Take a look at the above photo. Likely taken in the mid-1930s, it shows people checking out travel trailers, which had recently gone from almost non-existent to red-hot, nearly overnight. Companies all over the United States began producing the things, and Americans were buying them—maybe these folks were among those new owners.
An historic image? Perhaps, if you define historic as anything that happened more than a year or two ago. It is at least an intriguing photo, especially for classic car collectors and fans of old travel trailers. But is it a type 1 or a type 2? Or is it a 2nd generation photo?
I didn’t know what these terms meant until just recently, when I got to talking about old photos with Matt Peedin, a friend who has developed a passion for the things. He showed me a photo he had recently purchased, taken in the early 1960s, of Martin Luther King, Jr. being arrested. Matt said that he was so struck by King’s expression and demeanor in the photo that he had to have it: Despite an aggressive-looking man (a police officer, I guess) yelling at him from just a few feet away, the civil rights leader looked calm and serene, the very model of grace under pressure.
Matt explained that the photo was a type 1, a designation used by authentication service PSA to indicate that a photo is a 1st generation photo, developed from the original negative, during the period (within approximately two years of when the picture was taken). Types 2 through 4 denote photos developed later and/or developed from a duplicate negative or wire transmission.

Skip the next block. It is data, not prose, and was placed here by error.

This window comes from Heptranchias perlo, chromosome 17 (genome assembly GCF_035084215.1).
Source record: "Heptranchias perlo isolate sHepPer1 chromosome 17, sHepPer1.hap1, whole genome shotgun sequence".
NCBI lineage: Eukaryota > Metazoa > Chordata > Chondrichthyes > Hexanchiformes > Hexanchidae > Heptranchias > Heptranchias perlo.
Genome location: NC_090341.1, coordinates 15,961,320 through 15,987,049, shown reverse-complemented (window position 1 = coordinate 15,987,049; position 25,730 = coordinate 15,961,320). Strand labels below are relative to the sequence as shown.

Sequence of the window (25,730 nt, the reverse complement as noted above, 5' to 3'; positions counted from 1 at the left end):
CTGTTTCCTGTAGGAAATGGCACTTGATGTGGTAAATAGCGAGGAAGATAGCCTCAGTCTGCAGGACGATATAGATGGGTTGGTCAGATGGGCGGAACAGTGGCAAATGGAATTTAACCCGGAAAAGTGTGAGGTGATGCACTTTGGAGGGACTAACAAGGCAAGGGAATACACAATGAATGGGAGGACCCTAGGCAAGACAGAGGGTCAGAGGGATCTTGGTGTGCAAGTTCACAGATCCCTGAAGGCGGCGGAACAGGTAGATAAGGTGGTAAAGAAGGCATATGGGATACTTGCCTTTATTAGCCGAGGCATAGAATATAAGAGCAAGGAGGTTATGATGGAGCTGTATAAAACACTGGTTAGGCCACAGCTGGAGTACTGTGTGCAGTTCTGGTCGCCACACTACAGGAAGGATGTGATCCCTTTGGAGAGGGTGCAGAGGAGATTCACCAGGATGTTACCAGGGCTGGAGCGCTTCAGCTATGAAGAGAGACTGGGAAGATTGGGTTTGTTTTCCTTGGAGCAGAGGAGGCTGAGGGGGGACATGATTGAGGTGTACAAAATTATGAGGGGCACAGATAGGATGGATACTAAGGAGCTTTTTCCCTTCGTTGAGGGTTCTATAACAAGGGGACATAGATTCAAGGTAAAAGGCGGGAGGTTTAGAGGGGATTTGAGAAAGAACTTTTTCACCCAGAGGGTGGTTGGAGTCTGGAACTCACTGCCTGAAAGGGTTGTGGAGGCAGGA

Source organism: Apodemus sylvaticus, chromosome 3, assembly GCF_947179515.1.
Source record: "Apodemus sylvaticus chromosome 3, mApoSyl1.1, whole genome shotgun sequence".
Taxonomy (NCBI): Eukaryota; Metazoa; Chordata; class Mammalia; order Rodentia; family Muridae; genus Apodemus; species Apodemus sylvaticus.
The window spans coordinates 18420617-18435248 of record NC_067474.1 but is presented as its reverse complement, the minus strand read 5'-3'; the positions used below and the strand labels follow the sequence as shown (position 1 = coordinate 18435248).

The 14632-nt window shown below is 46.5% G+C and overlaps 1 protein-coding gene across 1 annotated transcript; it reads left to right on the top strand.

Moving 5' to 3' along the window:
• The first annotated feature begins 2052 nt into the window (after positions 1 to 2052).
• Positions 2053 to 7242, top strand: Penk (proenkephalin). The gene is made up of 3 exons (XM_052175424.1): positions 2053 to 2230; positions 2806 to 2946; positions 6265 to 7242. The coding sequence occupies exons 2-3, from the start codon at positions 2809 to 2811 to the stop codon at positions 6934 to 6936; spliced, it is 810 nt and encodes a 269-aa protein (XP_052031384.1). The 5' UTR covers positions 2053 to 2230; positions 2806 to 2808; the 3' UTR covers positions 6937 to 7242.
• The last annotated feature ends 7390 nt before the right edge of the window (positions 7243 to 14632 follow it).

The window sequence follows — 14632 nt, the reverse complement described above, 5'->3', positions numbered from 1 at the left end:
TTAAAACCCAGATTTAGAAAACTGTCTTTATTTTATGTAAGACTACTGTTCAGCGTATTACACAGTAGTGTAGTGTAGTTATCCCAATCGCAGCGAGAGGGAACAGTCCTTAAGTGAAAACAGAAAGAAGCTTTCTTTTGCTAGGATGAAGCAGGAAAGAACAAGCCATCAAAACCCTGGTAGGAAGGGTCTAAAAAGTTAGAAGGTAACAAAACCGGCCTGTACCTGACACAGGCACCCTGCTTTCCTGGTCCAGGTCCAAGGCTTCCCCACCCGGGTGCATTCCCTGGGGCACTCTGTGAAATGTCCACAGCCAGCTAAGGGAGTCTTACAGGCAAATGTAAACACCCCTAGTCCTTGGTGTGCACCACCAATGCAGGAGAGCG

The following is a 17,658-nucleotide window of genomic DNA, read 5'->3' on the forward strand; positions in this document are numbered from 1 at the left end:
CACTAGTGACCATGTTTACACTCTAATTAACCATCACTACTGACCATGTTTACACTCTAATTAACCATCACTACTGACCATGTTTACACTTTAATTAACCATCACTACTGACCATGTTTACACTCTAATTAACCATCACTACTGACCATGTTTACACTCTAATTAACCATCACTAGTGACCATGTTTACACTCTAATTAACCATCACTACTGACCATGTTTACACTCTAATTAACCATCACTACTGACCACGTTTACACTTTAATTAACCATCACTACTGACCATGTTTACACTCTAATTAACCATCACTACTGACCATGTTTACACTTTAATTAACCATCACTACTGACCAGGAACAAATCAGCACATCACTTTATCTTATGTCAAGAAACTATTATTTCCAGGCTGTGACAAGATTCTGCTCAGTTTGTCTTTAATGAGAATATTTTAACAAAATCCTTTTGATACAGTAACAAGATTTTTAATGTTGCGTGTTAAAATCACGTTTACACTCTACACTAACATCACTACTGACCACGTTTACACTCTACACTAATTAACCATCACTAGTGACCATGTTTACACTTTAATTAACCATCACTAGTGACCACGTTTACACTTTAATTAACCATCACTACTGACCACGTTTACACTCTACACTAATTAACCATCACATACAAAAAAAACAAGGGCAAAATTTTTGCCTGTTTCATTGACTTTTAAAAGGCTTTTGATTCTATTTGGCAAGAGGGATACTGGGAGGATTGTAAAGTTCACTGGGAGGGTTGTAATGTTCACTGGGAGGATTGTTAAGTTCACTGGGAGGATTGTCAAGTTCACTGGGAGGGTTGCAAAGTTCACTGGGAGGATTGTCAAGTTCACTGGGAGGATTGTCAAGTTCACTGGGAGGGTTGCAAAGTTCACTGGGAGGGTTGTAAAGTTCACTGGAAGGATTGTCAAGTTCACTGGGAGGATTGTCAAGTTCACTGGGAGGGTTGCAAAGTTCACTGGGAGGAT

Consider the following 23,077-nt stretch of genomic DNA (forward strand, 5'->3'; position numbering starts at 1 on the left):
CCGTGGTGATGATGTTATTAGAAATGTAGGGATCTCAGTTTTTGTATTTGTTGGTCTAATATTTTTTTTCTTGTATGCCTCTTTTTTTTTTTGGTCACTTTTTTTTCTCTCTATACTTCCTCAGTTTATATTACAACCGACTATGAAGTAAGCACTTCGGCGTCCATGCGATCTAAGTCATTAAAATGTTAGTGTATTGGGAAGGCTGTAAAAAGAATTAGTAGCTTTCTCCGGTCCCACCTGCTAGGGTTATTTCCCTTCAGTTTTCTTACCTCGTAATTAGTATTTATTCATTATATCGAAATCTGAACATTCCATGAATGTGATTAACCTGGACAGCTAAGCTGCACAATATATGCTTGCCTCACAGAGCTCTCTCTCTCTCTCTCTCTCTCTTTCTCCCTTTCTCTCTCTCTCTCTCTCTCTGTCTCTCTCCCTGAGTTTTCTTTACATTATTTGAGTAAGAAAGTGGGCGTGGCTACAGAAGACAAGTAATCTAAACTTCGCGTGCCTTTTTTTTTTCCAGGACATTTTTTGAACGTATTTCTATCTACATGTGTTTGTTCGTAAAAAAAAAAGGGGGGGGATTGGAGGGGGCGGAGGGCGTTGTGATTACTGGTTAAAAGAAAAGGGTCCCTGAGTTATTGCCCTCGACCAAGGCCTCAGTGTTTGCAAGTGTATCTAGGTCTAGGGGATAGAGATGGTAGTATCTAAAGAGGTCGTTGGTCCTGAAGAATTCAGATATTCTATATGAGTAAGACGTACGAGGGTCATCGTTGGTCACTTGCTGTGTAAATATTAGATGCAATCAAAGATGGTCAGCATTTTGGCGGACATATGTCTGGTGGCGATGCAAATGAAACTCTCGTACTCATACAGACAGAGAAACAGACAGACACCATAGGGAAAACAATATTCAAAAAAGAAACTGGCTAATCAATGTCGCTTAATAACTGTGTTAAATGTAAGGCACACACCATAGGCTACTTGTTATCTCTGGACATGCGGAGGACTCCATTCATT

Because of their vintage and originality, collectors consider type 1s to be the most desirable and valuable of the four types.
Matt, who works as a realtor to support his habit, got started with old photos as a result of collecting autographs of ballplayers who are in the Baseball Hall of Fame. He found himself bidding in an online auction, on a photo of Detroit Tigers baseball legend Ty Cobb sliding into a base. He told me, “The bidding got really serious and went up past what I would pay, so I didn’t get that photo, but I was hooked. These things let you see the past in a cool way…what’s really fascinating, I think, is really old photography…19th century images. You can look at a person who’s been dead for many, many years, and wonder who they were and what their life was like.”
PSA’s site, http://www.psacard.com/Services/PhotoProcess, lays out the various types of photos, along with an explanation of the photo authentication process. Matt also tells me that those interested in vintage sports photography should get to know the name Henry Yee (http://henryyeephotos.com/), who is a major player in the category. If you’re a fan of the game’s history, Yee’s early images of iconic ballplayers will knock you out.
This is an incredibly cool area of antiques and collectibles and I’m learning as I go. My picture of the travel trailers is probably not a type 1 (or 2 or 3, for that matter), but learning from Matt is hugely fun and I have to admit, I’m kind of getting hooked.
Douglas R. Kelly owns a 1961 Topps card of Detroit shortstop Coot Veal. Seriously.